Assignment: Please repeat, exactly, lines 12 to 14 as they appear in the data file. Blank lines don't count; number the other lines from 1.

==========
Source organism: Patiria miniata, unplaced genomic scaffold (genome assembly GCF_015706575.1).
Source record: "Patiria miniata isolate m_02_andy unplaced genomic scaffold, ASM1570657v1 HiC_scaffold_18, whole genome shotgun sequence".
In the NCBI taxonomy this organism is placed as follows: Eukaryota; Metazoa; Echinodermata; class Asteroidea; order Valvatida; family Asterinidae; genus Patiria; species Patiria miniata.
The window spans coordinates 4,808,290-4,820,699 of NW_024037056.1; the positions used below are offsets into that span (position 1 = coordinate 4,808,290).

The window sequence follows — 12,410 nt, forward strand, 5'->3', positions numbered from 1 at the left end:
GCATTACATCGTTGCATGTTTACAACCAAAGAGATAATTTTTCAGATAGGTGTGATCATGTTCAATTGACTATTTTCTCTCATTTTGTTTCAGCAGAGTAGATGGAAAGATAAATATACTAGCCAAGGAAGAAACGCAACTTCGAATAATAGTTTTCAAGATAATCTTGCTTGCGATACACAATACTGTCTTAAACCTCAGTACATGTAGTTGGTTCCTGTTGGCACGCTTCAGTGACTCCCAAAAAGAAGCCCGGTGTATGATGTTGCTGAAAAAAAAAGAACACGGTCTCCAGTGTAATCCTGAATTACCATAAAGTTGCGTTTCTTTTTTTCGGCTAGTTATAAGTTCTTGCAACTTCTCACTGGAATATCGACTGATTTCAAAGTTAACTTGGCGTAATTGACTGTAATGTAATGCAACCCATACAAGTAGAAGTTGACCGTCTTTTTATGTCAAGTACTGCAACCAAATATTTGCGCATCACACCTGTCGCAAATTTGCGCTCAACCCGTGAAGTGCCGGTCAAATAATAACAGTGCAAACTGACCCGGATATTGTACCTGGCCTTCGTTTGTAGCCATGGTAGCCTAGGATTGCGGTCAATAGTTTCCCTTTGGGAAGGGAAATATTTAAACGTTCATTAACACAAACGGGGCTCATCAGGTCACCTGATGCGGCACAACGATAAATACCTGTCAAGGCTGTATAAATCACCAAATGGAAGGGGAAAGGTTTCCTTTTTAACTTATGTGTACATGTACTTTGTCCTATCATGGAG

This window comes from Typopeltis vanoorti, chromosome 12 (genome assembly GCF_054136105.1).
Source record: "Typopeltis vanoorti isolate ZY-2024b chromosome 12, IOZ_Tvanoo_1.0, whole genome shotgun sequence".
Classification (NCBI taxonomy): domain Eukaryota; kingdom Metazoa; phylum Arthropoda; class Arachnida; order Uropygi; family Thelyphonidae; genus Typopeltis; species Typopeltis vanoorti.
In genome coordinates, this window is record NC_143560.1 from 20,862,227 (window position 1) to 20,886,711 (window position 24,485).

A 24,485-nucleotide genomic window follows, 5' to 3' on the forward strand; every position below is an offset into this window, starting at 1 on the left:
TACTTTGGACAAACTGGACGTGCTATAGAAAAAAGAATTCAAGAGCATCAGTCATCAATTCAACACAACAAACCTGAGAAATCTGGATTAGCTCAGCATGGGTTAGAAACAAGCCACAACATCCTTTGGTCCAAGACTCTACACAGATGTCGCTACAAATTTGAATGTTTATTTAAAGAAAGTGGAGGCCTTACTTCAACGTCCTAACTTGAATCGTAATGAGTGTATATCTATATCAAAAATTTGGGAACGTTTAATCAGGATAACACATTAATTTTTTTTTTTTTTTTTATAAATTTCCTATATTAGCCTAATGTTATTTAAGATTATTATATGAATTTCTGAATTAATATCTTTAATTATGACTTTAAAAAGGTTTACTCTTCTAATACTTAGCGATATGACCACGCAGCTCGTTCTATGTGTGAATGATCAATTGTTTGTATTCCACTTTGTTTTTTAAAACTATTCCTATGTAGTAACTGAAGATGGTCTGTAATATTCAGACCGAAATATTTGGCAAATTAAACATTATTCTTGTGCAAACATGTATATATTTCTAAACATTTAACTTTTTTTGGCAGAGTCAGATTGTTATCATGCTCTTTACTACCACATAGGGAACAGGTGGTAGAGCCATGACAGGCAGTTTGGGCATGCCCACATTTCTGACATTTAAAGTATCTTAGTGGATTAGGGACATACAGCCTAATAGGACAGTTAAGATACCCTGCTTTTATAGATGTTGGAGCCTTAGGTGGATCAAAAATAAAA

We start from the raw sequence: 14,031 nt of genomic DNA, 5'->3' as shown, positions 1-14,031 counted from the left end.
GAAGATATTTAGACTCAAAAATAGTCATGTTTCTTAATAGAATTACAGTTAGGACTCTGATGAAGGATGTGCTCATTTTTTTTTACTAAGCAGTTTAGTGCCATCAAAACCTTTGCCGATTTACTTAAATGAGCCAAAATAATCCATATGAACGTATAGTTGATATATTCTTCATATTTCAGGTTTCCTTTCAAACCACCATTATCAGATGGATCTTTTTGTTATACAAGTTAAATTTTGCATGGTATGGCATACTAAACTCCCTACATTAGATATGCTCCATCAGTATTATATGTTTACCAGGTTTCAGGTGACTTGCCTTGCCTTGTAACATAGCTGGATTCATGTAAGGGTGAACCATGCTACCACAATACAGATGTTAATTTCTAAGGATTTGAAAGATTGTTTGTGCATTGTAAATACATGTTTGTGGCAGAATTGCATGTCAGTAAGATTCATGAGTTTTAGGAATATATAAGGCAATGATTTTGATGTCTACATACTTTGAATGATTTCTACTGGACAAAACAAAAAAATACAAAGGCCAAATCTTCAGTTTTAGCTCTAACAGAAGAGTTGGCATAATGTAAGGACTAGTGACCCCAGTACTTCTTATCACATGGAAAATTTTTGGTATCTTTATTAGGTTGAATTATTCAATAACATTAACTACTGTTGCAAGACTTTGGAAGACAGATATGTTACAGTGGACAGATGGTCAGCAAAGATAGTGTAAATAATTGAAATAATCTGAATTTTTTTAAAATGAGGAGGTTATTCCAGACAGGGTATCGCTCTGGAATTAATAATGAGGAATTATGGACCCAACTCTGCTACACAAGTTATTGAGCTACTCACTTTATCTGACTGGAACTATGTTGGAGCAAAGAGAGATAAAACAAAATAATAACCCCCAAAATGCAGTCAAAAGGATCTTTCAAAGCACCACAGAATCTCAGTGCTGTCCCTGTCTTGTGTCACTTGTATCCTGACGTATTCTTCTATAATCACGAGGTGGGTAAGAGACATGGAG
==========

TACTTTGGACAAACTGGACGTGCTATAGAAAAAAGAATTCAAGAGCATCAGTCATCAATTCAACACAACAAACCTGAGAAATCTGGATTAGCTCAGCATGGGTTAGAAACAAGCCACAACATCCTTTGGTCCAAGACTCTACACAGATGTCGCTACAAATTTGAATGTTTATTTAAAGAAAGTGGAGGCCTTACTTCAACGTCCTAACTTGAATCGTAATGAGTGTATATCTATATCAAAAATTTGGGAACGTTTAATCAGGATAACACATTAATTTTTTTTTTTTTTTTTATAAATTTCCTATATTAGCCTAATGTTATTTAAGATTATTATATGAATTTCTGAATTAATATCTTTAATTATGACTTTAAAAAGGTTTACTCTTCTAATACTTAGCGATATGACCACGCAGCTCGTTCTATGTGTGAATGATCAATTGTTTGTATTCCACTTTGTTTTTTAAAACTATTCCTATGTAGTAACTGAAGATGGTCTGTAATATTCAGACCGAAATATTTGGCAAATTAAACATTATTCTTGTGCAAACATGTATATATTTCTAAACATTTAACTTTTTTTGGCAGAGTCAGATTGTTATCATGCTCTTTACTACCACATAGGGAACAGGTGGTAGAGCCATGACAGGCAGTTTGGGCATGCCCACATTTCTGACATTTAAAGTATCTTAGTGGATTAGGGACATACAGCCTAATAGGACAGTTAAGATACCCTGCTTTTATAGATGTTGGAGCCTTAGGTGGATCAAAAATAAAA

We start from the raw sequence: 14,031 nt of genomic DNA, 5'->3' as shown, positions 1-14,031 counted from the left end.
GAAGATATTTAGACTCAAAAATAGTCATGTTTCTTAATAGAATTACAGTTAGGACTCTGATGAAGGATGTGCTCATTTTTTTTTACTAAGCAGTTTAGTGCCATCAAAACCTTTGCCGATTTACTTAAATGAGCCAAAATAATCCATATGAACGTATAGTTGATATATTCTTCATATTTCAGGTTTCCTTTCAAACCACCATTATCAGATGGATCTTTTTGTTATACAAGTTAAATTTTGCATGGTATGGCATACTAAACTCCCTACATTAGATATGCTCCATCAGTATTATATGTTTACCAGGTTTCAGGTGACTTGCCTTGCCTTGTAACATAGCTGGATTCATGTAAGGGTGAACCATGCTACCACAATACAGATGTTAATTTCTAAGGATTTGAAAGATTGTTTGTGCATTGTAAATACATGTTTGTGGCAGAATTGCATGTCAGTAAGATTCATGAGTTTTAGGAATATATAAGGCAATGATTTTGATGTCTACATACTTTGAATGATTTCTACTGGACAAAACAAAAAAATACAAAGGCCAAATCTTCAGTTTTAGCTCTAACAGAAGAGTTGGCATAATGTAAGGACTAGTGACCCCAGTACTTCTTATCACATGGAAAATTTTTGGTATCTTTATTAGGTTGAATTATTCAATAACATTAACTACTGTTGCAAGACTTTGGAAGACAGATATGTTACAGTGGACAGATGGTCAGCAAAGATAGTGTAAATAATTGAAATAATCTGAATTTTTTTAAAATGAGGAGGTTATTCCAGACAGGGTATCGCTCTGGAATTAATAATGAGGAATTATGGACCCAACTCTGCTACACAAGTTATTGAGCTACTCACTTTATCTGACTGGAACTATGTTGGAGCAAAGAGAGATAAAACAAAATAATAACCCCCAAAATGCAGTCAAAAGGATCTTTCAAAGCACCACAGAATCTCAGTGCTGTCCCTGTCTTGTGTCACTTGTATCCTGACGTATTCTTCTATAATCACGAGGTGGGTAAGAGACATGGAG